Path of Exile Review
A deep and rewarding click-em-up that won't cost you a cent
There has been something of a resurgence of action RPGs in the last couple of years with the likes of Diablo 3 and Torchlight 2 garnering strong followings and many sleepless nights from fans. However it is a newcomer to the genre from a little known New Zealand studio Grinding Gear Games who have managed to craft the most enticing experience of the bunch, and it won't cost you a cent to fully enjoy it. Path of Exile is a grimy, beautiful and richly detailed game that offers up a substantial amount of content that can be experienced by yourself or with up to five friends, requiring only a somewhat capable PC and a stable internet connection. While initially familiar, Path of Exile has some unique components that make for thoughtful progression and extremely flexible character building, although the always-online nature and brisk re-generation of previously visited levels results in some annoyances along the way.
You start the game washed up on a beach as one of the five basic classes with only rags and a crude weapon. From here you must slowly make your way inland, eventually leaving the coast behind in favor of dense jungle, fetid swamps and yawning caverns. The game keeps verbal exposition to a minimum, and instead opts to tell you the story of the setting through superb environmental detail and variety. I found myself excited to enter new areas to discover what interesting locale awaited on the other side of each barrier. You might go through a door to find yourself in a grim, dimly lit dungeon, a sunny beach or a forest full of bandit encampments. Levels are randomly generated each time you visit, so the exact layout never remains the same, but the mood of an area is almost always distinct and captivating.
As you guide your character through this remarkable world, you will have the opportunity to specialize your focus in a number of ways. First and most daunting is the almost impossibly large and intricate skill tree that will amaze and confound the first time you open it. However, zooming in on its center and slowly assigning points is a surprisingly straightforward and satisfying process. The default characters only serve as guidelines for what they might eventually become, as all characters can access any type of skill if they choose their course through the skill tree carefully. The dualist, for instance, can put points into dexterity or strength in equal measure, meaning you can turn yourself into a dual-wielding, hit-and-run character or a tank who infringes on the territory of the Marauder class who favors heavy weapons and armor.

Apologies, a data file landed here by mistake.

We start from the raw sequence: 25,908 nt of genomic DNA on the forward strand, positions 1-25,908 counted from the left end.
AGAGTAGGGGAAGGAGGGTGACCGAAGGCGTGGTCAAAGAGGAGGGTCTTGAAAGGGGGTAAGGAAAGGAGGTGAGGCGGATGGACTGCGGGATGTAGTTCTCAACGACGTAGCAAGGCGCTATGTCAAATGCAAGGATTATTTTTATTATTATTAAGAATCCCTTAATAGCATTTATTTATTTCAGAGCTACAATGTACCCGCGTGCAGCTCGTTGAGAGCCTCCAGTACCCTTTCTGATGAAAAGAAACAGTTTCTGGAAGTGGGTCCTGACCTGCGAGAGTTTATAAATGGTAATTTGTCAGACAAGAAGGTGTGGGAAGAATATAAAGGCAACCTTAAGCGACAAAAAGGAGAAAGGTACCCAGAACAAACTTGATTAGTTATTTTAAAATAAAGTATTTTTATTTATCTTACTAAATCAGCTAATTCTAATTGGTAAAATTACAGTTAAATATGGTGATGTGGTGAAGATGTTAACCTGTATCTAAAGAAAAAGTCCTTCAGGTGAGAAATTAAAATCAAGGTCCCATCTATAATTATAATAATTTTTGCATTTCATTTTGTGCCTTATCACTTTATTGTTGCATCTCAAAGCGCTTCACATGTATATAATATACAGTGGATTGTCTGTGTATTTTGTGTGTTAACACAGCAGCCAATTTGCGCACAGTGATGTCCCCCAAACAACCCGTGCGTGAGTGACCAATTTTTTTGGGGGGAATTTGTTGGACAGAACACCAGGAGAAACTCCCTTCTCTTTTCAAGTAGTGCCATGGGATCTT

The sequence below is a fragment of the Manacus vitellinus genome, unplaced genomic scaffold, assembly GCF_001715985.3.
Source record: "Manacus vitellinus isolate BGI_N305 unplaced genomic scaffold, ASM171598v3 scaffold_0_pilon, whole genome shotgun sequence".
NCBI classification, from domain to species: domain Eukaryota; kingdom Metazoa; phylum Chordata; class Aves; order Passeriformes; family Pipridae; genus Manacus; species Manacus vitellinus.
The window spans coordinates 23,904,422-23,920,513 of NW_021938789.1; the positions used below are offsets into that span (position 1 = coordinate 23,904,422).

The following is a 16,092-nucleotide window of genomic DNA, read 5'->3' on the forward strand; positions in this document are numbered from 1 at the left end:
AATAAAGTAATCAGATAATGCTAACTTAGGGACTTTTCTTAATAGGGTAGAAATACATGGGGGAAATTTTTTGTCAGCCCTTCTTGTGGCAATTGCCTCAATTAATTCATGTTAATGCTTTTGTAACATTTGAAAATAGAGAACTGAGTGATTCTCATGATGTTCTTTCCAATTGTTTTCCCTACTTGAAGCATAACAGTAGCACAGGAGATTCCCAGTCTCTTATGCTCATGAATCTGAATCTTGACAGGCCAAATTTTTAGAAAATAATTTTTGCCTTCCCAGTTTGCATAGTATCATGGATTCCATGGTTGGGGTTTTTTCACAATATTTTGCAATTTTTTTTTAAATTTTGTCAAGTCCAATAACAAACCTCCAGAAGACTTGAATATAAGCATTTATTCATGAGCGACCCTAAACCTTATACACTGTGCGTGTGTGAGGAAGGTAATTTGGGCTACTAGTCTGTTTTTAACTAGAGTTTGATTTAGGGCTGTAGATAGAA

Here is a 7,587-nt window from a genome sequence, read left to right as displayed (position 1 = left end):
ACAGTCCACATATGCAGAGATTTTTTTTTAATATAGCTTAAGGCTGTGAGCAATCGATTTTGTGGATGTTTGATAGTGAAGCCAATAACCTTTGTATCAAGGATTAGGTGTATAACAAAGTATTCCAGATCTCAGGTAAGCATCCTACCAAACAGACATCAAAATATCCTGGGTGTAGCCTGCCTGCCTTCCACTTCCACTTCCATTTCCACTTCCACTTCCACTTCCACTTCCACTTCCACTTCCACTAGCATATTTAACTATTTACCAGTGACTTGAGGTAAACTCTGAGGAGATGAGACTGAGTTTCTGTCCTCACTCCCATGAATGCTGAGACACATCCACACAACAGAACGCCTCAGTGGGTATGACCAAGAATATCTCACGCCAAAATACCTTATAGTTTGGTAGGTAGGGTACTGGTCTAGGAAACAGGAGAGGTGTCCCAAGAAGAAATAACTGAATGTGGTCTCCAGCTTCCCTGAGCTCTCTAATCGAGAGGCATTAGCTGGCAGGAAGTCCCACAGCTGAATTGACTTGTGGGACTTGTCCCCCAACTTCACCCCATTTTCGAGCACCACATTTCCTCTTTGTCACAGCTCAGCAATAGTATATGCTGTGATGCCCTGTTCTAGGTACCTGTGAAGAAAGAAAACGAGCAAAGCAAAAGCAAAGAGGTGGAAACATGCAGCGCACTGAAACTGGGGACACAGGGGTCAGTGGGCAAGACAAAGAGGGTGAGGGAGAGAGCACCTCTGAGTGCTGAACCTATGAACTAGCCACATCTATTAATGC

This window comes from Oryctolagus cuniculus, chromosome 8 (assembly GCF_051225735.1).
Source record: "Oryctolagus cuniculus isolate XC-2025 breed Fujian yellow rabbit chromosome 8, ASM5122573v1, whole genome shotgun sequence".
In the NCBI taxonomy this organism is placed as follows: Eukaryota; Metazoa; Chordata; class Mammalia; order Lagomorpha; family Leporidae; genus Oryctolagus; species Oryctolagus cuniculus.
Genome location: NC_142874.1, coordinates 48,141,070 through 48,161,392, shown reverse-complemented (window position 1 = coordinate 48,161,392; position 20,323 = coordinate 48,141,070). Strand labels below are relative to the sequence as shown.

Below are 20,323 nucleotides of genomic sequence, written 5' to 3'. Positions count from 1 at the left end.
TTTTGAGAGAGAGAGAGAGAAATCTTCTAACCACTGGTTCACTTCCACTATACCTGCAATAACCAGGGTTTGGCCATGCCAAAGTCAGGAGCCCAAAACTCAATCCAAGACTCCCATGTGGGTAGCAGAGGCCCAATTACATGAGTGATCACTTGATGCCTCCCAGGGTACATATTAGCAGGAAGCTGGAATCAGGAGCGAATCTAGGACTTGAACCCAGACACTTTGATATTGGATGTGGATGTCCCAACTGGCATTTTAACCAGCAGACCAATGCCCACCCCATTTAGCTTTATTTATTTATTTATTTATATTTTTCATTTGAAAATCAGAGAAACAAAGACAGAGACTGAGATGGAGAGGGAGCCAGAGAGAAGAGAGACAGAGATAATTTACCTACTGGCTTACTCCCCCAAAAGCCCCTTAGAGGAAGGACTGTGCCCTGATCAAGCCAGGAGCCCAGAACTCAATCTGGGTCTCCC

The mechanism that sets Path of Exile apart from other games in the genre is how it handles special abilities. Each weapon and piece of armor contains a number of colour coded sockets. You will find gems to fill these sockets, and these gems provide you with special attacks and bonuses. As you use these attacks, the gems level up. Eventually you will be forced to make tough decisions about whether or not to take an item that is much better than what you currently have but has slot configurations that will reduce the number of skill gems you can equip. The further you get into the game, the more gems you accumulate, making careful customization of your characters loadout a thoughtful, rewarding and potentially agonizing process.
The combat itself doesn't stray too far from other games in the genre; you can assign different attacks granted by your various gems to a variety of hotkeys and try and use attacks that a particular enemy or group of enemies is weak to. The combat largely feels weighty and responsive, and some abilities offer up interesting passive and active effects. Potions are handled in a rather unique way; you can assign up to five flasks to dedicated hot keys, and they recharge as you kill enemies. Most flasks restore health and mana, but occasionally you will find flasks that provide other bonuses, like the quicksilver flask that increases your movement speed for a short period of time.